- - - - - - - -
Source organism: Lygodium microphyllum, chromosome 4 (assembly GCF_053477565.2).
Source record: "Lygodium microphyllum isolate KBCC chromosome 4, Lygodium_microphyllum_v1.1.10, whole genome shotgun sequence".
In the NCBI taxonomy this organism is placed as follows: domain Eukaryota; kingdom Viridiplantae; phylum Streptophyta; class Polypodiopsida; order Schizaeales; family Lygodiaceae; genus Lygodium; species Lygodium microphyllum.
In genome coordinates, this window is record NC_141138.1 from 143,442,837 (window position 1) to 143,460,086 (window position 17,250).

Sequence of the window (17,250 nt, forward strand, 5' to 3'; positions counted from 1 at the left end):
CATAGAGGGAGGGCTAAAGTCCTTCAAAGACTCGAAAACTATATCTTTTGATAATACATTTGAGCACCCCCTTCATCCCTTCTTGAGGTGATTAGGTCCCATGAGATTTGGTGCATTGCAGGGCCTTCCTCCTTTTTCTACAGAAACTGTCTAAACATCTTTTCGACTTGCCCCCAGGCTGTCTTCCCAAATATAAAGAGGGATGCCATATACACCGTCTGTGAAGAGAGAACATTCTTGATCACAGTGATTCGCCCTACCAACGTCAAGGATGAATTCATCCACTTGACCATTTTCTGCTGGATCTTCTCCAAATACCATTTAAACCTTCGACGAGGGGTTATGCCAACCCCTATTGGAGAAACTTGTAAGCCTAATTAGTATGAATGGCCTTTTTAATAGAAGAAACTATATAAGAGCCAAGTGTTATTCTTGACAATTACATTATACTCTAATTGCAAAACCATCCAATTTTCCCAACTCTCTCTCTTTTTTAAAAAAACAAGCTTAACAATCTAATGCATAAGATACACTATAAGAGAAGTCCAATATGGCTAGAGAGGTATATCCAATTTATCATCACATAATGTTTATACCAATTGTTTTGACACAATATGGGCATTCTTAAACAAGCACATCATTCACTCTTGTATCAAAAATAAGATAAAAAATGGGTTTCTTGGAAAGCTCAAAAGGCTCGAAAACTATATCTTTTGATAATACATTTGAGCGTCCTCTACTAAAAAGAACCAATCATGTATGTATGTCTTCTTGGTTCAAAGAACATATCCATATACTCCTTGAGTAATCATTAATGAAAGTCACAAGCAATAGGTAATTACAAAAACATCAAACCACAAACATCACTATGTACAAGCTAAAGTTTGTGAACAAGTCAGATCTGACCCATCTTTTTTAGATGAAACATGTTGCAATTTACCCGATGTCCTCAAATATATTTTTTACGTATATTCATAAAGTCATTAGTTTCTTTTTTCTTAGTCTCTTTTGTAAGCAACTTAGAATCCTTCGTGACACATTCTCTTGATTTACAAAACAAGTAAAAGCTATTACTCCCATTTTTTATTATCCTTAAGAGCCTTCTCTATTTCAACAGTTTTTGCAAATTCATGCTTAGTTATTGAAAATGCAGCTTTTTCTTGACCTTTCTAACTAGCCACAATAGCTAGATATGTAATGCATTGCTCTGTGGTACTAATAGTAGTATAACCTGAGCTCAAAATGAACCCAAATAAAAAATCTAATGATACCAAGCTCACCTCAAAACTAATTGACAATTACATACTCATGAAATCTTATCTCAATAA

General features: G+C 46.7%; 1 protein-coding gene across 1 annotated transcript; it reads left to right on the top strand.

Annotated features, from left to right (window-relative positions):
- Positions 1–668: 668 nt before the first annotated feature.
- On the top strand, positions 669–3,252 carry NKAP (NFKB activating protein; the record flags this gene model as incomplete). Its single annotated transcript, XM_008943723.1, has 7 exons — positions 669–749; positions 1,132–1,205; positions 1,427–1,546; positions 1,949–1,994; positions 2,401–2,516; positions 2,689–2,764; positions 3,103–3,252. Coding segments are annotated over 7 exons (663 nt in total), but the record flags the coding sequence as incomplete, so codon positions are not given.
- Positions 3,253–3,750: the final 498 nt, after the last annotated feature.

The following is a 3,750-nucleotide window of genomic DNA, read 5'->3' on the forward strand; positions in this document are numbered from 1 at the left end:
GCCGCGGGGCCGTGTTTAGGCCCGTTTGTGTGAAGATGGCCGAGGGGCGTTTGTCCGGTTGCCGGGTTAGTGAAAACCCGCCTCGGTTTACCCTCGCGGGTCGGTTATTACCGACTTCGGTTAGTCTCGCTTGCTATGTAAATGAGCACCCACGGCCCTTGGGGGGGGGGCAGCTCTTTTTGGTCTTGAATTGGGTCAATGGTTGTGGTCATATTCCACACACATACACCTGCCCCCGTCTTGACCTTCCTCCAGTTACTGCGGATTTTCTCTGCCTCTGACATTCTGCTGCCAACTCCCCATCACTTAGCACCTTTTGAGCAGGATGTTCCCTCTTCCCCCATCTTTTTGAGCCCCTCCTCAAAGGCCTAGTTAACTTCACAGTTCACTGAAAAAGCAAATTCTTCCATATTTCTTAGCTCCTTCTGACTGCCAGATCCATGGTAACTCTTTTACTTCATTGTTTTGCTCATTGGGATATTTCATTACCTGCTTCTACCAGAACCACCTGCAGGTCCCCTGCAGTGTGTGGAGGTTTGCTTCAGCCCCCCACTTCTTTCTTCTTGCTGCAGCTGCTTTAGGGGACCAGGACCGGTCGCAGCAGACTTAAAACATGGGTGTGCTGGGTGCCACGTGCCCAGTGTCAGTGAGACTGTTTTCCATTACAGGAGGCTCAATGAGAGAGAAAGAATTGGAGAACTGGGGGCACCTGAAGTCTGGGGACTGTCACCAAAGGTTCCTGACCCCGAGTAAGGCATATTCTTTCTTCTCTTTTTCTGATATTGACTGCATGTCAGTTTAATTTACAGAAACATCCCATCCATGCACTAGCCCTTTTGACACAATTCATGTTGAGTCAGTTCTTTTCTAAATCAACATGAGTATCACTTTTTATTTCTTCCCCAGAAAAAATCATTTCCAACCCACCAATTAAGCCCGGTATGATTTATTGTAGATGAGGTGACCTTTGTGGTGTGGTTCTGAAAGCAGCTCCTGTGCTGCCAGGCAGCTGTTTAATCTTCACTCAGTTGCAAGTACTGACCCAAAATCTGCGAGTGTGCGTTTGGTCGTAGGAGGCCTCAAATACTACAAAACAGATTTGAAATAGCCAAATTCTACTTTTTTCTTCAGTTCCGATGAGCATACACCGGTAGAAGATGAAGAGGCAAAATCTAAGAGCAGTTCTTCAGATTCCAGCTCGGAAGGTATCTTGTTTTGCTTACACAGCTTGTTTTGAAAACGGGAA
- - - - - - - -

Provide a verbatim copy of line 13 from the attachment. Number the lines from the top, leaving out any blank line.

GCCGCGGGGCCGTGTTTAGGCCCGTTTGTGTGAAGATGGCCGAGGGGCGTTTGTCCGGTTGCCGGGTTAGTGAAAACCCGCCTCGGTTTACCCTCGCGGGTCGGTTATTACCGACTTCGGTTAGTCTCGCTTGCTATGTAAATGAGCACCCACGGCCCTTGGGGGGGGGGCAGCTCTTTTTGGTCTTGAATTGGGTCAATGGTTGTGGTCATATTCCACACACATACACCTGCCCCCGTCTTGACCTTCCTCCAGTTACTGCGGATTTTCTCTGCCTCTGACATTCTGCTGCCAACTCCCCATCACTTAGCACCTTTTGAGCAGGATGTTCCCTCTTCCCCCATCTTTTTGAGCCCCTCCTCAAAGGCCTAGTTAACTTCACAGTTCACTGAAAAAGCAAATTCTTCCATATTTCTTAGCTCCTTCTGACTGCCAGATCCATGGTAACTCTTTTACTTCATTGTTTTGCTCATTGGGATATTTCATTACCTGCTTCTACCAGAACCACCTGCAGGTCCCCTGCAGTGTGTGGAGGTTTGCTTCAGCCCCCCACTTCTTTCTTCTTGCTGCAGCTGCTTTAGGGGACCAGGACCGGTCGCAGCAGACTTAAAACATGGGTGTGCTGGGTGCCACGTGCCCAGTGTCAGTGAGACTGTTTTCCATTACAGGAGGCTCAATGAGAGAGAAAGAATTGGAGAACTGGGGGCACCTGAAGTCTGGGGACTGTCACCAAAGGTTCCTGACCCCGAGTAAGGCATATTCTTTCTTCTCTTTTTCTGATATTGACTGCATGTCAGTTTAATTTACAGAAACATCCCATCCATGCACTAGCCCTTTTGACACAATTCATGTTGAGTCAGTTCTTTTCTAAATCAACATGAGTATCACTTTTTATTTCTTCCCCAGAAAAAATCATTTCCAACCCACCAATTAAGCCCGGTATGATTTATTGTAGATGAGGTGACCTTTGTGGTGTGGTTCTGAAAGCAGCTCCTGTGCTGCCAGGCAGCTGTTTAATCTTCACTCAGTTGCAAGTACTGACCCAAAATCTGCGAGTGTGCGTTTGGTCGTAGGAGGCCTCAAATACTACAAAACAGATTTGAAATAGCCAAATTCTACTTTTTTCTTCAGTTCCGATGAGCATACACCGGTAGAAGATGAAGAGGCAAAATCTAAGAGCAGTTCTTCAGATTCCAGCTCGGAAGGTATCTTGTTTTGCTTACACAGCTTGTTTTGAAAACGGGAA